By: Ben Thompson
If you’ve walked around the streets of British towns and cities in recent weeks, you’ll have noticed an abundance of red poppies worn upon people’s coats and shirts. Turn on your television and you’ll see more of the same; every TV presenter will be wearing one, as will their guests.
The red poppy is a significant symbol in Britain. It means a great deal to a great many people, for a variety of reasons. For some, it symbolises the sacrifice of a bygone generation who laid down their lives for us to exist free from tyranny. For others, it’s more personal – the poppy represents the memory of a relative lost to war.
The poppy is sold every year throughout October and November to commemorate Remembrance Day, which takes place on the 11th of November. The money put towards buying Poppies goes to the Royal British Legion, who use it to support the Armed Forces community. In 2018, £50 million was raised to aid serving soldiers, veterans and their families.
However, as with many highly sensitive topics, poppies come with controversy – they seem like an unfortunate add-on to Remembrance Day. Whether it be the editorials insisting that the poppy is a symbol of colonialism and warfare, or those in opposition accusing anybody who doesn’t wear a poppy of disloyalty to Britain, the discourse seems increasingly fraught by toxicity and division.
Now, it seems that a new controversy has emerged surrounding the poppy, namely the suitability of a ‘rainbow poppy’. Twitter user @Jiff_Smith22 has gone viral recently for tweeting his opinions on it, claiming that the addition of such a poppy, to pay respect to the LGBT community, is disrespectful.
Evidently, a lot of people agree with him. At the time of this article being written, the tweet has over 18,000 likes.
My feelings on the rainbow poppy have developed from confusion to a place of understanding. Initially, I could definitely see where this Twitter user was coming from – it seemed a little bit like a gimmick. Was this another attempt to shoe-horn LGBT acceptance into a place where it was irrelevant? Was it a way to make money or win brownie points?
But, reflecting on the variety of poppies that are sold and worn throughout the country, it’s clear that not all of them are red. For example, there’s the white poppy (one that also divides opinion), which The Peace Pledge Union have said are worn as a “remembrance for all victims of war, a commitment to peace and a challenge to attempts to glamorise or celebrate war.”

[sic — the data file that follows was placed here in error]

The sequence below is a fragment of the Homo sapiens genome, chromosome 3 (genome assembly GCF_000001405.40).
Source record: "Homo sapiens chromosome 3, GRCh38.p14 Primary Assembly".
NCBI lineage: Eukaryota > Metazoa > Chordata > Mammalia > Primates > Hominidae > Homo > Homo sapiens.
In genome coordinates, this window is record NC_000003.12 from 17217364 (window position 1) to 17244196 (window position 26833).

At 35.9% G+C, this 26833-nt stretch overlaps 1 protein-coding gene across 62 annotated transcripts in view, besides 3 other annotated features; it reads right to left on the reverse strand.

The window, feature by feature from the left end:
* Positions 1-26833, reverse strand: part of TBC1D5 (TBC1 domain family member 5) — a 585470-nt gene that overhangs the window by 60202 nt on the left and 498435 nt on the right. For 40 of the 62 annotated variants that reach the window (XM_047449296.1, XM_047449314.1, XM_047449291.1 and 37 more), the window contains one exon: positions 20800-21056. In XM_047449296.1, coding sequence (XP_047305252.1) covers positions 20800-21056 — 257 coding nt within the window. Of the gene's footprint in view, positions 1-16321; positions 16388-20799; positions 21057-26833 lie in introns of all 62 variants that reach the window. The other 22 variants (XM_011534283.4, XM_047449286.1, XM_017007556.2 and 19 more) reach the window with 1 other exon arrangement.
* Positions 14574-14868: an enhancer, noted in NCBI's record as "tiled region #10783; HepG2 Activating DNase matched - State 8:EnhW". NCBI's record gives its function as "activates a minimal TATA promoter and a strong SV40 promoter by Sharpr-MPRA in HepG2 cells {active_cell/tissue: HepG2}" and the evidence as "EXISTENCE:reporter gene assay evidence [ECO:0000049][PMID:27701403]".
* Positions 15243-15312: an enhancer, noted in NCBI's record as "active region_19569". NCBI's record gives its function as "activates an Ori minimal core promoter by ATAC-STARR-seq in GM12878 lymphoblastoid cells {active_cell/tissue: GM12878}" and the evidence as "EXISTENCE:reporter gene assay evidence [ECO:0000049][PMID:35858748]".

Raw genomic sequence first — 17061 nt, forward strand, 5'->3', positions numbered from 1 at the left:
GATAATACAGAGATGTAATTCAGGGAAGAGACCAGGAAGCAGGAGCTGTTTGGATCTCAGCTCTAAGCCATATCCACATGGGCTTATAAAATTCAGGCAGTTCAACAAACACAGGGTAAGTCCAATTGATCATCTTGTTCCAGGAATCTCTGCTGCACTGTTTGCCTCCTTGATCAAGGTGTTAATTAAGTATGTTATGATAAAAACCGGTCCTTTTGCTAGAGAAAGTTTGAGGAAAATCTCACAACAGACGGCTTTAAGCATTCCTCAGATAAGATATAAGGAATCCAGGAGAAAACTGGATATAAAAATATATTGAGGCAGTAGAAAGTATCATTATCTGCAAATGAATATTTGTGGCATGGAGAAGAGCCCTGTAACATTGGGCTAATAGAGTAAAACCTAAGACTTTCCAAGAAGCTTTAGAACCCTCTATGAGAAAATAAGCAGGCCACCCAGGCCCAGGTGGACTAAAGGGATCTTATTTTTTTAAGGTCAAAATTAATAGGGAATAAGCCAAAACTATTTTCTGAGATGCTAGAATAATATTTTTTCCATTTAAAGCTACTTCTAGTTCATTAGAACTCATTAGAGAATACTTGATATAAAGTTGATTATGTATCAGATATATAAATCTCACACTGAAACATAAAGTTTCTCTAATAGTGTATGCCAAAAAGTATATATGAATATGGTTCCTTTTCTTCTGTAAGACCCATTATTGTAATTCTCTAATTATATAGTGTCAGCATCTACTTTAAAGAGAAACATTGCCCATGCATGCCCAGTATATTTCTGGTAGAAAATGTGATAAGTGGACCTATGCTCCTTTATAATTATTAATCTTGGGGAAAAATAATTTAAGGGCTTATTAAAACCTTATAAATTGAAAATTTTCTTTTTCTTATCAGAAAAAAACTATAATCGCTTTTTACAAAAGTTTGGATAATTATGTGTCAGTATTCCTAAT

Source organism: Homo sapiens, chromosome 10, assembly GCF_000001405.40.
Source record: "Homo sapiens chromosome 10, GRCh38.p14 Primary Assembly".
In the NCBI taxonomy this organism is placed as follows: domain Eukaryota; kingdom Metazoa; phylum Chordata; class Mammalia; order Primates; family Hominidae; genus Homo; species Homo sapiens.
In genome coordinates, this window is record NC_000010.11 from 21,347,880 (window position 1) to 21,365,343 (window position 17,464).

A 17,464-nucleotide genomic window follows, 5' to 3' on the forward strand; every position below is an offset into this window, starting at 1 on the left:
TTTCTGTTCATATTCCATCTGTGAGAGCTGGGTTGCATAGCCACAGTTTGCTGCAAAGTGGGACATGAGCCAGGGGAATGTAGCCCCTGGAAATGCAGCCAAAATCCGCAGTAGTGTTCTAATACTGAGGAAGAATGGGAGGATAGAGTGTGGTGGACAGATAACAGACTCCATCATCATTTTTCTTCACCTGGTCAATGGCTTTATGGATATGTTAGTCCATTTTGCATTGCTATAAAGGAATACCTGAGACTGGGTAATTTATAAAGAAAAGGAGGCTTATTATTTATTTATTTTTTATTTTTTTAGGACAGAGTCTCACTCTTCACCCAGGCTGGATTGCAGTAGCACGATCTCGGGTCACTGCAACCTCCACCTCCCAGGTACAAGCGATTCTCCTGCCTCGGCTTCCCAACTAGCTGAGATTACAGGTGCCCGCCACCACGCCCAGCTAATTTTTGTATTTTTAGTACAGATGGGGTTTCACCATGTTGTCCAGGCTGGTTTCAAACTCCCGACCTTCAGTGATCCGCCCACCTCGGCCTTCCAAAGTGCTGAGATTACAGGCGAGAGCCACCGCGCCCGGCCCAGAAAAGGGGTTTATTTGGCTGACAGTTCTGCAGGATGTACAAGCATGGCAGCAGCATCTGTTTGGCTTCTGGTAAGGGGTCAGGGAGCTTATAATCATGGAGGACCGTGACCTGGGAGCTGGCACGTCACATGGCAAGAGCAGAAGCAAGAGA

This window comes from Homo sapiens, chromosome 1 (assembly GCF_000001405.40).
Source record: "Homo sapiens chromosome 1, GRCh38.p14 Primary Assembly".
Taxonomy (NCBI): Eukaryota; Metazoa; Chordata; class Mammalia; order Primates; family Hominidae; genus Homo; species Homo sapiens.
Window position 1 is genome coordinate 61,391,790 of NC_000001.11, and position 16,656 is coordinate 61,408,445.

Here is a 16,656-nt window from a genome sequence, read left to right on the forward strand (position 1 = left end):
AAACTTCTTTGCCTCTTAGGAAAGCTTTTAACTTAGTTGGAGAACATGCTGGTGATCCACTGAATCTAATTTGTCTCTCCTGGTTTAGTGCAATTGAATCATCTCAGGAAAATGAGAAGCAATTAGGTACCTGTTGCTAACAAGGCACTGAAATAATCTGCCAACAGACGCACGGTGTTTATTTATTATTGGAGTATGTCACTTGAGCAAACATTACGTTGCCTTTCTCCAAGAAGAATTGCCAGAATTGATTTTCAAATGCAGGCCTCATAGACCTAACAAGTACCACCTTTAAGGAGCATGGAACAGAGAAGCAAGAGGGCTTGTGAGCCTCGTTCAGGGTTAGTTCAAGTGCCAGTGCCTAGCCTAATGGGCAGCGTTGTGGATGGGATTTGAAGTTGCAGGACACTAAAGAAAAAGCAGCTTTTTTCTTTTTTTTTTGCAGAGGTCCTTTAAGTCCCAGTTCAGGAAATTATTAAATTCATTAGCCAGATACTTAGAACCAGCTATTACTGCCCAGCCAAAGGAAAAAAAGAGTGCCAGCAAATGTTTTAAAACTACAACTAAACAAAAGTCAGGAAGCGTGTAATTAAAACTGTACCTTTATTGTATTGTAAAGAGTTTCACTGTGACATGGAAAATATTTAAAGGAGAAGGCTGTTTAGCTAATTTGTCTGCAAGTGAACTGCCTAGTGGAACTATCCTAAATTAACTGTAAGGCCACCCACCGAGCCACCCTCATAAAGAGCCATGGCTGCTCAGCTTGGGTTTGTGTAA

There’s also the purple poppy, which is worn to remember animals such as dogs, horses and pigeons who were often drafted into the war effort. Over 8 million horses died in World War One alone. We even have a black poppy, which pays homage to black soldiers who fought for Britain in the wars, most of whom were from the Caribbean.
The rainbow poppy is just the latest of a variation of colours, and it’s been around for longer than you might think. It had already caused controversy last year when Doncaster Pride posted an image of the multi-coloured poppy on their Instagram page for Remembrance Day. Many people slammed the image and condemned it for ‘being PC’.
Although Doncaster Pride ended up removing the image, a spokesperson for the organisation insisted no offence was intended, telling Pink News: “The post was designed to acknowledge the bravery of serving LGBT+ armed forces personnel and as a mark of respect to all those that have served their country in the past, many serving whilst hiding their true identity. “
“It was also our intention to remember and give thanks for the bravery of every member of our armed forces, irrespective of their sexuality, who by their sacrifices and actions have given us the freedoms we enjoy today,” they said.
The design had originally been posted online by Trudy Nelson, an LGBT poet, who wrote in 2016: “The rainbow poppy is a campaign I’m running to bring attention to the brave soldiers who died for our country during WWI at a time when their sexuality was still criminalised.”
With some light shed on the context of the rainbow poppy, it doesn’t seem half as provocative. Gay men have served in the armed forces long before homosexuality was decriminalised in 1967. It wasn’t until 2000 that they could openly serve. This is no recent phenomenon. The war poet and soldier, Wilfred Owen, is believed by many contemporary historians to have been gay, as was his mentor Siegfried Sassoon. Both these men served Britain on the front-lines at a time when they would have faced punishment for their sexual orientation.
Alan Turing, the computer scientist and code-breaker who cracked the German Enigma codes and is credited with helping end the second world war early, is now widely known to have been gay. Likewise, his castration by the state is seen as a travesty towards somebody who aided their country in a time of peril.
The rainbow poppy is intended to honour soldiers, not deviate from the intended purpose of remembrance – it’s no more offensive than any other variation. Had the rainbow poppy been used as a way of comparing homophobia to the horrors of the war, the sentiments of Twitter users who rejected it would be perhaps more understandable. But, as it stands, there’s no reason why it should be seen as disrespectful to soldiers or veterans. Gay men were putting their lives on the line for a country that once reviled them as perverts and degenerates. For that, they deserve plenty of sympathy and respect.